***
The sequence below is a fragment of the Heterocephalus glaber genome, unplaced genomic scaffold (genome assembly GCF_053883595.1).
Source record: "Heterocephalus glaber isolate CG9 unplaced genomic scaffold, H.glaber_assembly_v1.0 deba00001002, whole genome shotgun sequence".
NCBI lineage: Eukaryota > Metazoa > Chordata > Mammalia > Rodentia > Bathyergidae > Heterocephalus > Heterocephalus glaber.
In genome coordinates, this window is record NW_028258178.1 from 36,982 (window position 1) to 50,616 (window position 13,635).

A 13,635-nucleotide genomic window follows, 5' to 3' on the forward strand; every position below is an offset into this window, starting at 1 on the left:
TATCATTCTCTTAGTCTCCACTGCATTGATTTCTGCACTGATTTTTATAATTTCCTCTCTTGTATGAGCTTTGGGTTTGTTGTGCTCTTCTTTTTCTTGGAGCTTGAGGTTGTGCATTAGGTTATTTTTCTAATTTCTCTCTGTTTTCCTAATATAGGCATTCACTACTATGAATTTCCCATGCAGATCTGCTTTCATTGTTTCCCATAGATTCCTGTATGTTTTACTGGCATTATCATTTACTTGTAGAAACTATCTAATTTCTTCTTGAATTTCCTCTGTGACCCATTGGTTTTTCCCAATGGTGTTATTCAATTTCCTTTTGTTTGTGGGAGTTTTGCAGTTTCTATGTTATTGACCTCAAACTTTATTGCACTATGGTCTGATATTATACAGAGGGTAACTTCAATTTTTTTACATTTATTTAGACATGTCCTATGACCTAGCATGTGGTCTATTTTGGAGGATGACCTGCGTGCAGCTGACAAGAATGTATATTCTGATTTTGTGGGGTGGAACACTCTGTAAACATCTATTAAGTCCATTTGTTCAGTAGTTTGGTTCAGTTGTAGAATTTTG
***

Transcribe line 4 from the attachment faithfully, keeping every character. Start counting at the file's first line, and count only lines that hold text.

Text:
In genome coordinates, this window is record NW_028258178.1 from 36,982 (window position 1) to 50,616 (window position 13,635).